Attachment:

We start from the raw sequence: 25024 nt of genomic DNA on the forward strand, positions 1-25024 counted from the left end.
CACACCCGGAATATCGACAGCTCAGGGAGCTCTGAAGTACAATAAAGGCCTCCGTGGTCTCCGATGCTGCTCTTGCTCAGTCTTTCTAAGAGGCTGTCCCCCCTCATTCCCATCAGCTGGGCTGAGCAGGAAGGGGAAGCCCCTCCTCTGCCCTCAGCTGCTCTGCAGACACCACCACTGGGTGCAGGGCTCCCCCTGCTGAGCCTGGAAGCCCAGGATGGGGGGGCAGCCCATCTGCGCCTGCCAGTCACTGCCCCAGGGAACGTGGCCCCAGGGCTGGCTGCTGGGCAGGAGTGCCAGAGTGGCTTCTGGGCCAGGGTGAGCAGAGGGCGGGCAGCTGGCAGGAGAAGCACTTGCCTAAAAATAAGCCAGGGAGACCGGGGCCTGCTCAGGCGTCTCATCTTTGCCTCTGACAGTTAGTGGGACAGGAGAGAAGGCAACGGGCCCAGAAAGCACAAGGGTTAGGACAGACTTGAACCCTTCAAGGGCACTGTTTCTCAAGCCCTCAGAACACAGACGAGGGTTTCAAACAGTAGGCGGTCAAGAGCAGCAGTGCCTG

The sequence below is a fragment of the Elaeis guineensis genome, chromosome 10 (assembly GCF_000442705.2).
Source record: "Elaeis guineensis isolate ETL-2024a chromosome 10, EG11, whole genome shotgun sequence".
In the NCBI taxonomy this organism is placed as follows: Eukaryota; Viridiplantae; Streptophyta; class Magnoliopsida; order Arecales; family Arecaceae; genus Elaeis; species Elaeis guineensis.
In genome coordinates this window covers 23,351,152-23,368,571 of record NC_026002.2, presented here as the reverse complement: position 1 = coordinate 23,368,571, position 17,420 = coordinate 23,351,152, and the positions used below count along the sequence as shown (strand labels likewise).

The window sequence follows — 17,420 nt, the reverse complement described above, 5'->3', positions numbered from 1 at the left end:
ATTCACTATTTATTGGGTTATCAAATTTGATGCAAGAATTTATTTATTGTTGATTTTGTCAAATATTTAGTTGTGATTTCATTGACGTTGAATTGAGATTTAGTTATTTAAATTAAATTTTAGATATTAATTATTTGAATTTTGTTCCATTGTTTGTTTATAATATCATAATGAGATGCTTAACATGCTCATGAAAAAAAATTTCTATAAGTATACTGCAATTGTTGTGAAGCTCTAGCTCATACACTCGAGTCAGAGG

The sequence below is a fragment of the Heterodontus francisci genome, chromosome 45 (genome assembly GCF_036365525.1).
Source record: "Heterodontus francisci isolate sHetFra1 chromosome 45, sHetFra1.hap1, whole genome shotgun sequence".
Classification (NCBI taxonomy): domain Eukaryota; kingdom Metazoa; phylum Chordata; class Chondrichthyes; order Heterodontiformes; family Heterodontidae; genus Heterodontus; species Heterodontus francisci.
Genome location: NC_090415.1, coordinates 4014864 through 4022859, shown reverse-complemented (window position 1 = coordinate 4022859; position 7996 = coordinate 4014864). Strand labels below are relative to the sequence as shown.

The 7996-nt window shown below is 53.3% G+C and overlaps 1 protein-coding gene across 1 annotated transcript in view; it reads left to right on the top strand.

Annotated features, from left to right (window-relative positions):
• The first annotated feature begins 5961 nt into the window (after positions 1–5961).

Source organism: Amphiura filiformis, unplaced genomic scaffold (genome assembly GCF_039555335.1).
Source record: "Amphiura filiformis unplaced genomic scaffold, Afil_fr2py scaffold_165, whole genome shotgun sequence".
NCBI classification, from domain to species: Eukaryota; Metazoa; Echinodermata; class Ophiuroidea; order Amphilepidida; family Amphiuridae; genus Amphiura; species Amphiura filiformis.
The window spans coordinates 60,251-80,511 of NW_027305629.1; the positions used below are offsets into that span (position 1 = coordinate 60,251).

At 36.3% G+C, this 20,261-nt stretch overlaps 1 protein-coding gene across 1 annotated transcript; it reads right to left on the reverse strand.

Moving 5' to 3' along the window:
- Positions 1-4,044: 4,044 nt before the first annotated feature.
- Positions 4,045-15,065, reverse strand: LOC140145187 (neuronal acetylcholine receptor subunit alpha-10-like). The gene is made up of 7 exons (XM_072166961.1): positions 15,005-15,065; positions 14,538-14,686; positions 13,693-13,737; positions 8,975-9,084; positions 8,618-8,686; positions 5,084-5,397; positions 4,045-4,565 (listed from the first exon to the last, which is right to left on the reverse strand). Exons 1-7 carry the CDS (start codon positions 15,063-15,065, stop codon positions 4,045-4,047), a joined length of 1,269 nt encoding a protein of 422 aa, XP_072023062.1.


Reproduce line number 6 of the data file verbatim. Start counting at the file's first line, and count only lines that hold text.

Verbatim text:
In genome coordinates this window covers 23,351,152-23,368,571 of record NC_026002.2, presented here as the reverse complement: position 1 = coordinate 23,368,571, position 17,420 = coordinate 23,351,152, and the positions used below count along the sequence as shown (strand labels likewise).